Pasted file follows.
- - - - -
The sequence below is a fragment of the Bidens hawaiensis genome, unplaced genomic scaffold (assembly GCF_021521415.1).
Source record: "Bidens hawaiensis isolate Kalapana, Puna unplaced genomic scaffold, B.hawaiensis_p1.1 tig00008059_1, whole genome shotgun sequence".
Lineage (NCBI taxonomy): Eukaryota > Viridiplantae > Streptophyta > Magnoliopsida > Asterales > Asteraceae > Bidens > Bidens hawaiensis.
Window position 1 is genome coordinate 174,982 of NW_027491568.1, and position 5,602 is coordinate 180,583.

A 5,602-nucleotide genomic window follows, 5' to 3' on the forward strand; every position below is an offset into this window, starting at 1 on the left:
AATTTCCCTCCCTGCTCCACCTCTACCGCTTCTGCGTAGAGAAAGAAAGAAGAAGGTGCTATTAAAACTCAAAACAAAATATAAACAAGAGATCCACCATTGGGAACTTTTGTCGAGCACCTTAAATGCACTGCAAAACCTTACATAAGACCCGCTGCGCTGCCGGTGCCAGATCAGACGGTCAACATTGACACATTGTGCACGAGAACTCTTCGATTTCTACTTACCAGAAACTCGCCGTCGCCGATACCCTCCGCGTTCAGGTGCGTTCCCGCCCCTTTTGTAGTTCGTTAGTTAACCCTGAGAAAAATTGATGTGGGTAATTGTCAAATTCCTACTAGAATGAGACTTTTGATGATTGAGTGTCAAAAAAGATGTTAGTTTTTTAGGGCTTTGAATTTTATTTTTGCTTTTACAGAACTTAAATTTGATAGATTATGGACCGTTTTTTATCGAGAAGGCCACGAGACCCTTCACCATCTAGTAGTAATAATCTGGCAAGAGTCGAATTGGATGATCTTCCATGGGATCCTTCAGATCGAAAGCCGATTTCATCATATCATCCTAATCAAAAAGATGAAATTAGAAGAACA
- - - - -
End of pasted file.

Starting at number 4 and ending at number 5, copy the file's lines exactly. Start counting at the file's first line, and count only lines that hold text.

Window position 1 is genome coordinate 174,982 of NW_027491568.1, and position 5,602 is coordinate 180,583.

A 5,602-nucleotide genomic window follows, 5' to 3' on the forward strand; every position below is an offset into this window, starting at 1 on the left: